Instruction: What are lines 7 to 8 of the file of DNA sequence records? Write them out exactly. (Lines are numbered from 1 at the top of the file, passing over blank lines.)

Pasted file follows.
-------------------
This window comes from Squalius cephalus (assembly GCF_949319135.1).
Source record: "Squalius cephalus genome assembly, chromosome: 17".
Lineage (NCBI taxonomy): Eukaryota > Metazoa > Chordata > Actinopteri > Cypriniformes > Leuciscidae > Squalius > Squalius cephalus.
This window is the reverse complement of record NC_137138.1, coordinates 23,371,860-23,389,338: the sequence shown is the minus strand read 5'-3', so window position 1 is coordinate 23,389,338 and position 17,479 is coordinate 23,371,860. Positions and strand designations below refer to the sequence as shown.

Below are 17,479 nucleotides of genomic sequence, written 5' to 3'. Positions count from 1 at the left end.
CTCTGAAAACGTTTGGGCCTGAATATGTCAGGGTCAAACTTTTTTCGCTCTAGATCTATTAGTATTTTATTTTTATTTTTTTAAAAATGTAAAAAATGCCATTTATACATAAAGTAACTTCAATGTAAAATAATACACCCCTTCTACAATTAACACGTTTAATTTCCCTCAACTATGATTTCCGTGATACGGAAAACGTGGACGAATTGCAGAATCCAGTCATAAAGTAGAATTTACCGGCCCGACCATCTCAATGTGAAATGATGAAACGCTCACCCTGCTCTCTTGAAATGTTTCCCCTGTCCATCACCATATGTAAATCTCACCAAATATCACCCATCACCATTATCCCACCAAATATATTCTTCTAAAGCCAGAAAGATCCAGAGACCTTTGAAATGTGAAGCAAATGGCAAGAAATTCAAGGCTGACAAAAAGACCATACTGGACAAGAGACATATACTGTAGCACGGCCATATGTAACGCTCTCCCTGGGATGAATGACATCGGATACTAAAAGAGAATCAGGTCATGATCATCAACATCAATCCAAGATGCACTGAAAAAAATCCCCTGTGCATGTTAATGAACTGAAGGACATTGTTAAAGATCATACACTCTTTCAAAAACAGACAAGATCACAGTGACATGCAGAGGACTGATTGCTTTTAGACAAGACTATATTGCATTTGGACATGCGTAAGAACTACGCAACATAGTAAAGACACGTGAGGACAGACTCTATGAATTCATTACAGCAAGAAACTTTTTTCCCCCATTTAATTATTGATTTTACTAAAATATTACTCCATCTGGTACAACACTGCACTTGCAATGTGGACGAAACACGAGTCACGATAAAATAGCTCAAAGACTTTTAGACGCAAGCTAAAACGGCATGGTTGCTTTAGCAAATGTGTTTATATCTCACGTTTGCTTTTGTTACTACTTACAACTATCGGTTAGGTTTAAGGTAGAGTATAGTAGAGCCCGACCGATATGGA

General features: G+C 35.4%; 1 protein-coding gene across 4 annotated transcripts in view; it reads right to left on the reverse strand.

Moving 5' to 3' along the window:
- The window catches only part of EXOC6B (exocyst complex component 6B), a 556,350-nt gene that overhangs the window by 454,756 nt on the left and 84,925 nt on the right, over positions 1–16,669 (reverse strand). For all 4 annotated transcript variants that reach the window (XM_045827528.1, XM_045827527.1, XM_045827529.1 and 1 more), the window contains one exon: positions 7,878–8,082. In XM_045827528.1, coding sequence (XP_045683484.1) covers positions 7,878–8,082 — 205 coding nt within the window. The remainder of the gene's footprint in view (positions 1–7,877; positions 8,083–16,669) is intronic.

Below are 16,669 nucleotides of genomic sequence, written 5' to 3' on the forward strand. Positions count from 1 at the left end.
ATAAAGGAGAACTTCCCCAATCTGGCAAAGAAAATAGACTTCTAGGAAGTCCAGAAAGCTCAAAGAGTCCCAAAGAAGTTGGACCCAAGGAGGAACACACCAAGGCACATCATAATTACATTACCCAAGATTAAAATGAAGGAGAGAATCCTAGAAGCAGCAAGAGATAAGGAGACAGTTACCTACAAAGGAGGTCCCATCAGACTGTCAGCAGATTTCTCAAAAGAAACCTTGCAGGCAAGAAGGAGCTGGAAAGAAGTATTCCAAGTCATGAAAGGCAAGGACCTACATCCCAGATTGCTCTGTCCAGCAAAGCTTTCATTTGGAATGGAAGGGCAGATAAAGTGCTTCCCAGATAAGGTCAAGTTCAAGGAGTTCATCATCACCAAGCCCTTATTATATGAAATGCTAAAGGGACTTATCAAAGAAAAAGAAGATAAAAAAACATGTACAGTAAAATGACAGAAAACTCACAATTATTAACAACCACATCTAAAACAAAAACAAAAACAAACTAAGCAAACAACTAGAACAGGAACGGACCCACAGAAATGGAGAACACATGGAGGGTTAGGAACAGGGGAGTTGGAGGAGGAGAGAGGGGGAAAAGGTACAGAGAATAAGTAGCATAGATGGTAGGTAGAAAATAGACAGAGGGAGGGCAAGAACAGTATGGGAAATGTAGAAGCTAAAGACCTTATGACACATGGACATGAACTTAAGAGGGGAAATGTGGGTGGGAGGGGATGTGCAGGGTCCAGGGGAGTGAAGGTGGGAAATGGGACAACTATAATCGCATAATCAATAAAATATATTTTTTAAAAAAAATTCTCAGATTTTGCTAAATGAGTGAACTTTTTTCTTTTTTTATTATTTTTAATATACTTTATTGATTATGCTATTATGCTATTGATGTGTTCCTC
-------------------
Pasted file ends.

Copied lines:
General features: G+C 35.4%; 1 protein-coding gene across 4 annotated transcripts in view; it reads right to left on the reverse strand.

Moving 5' to 3' along the window: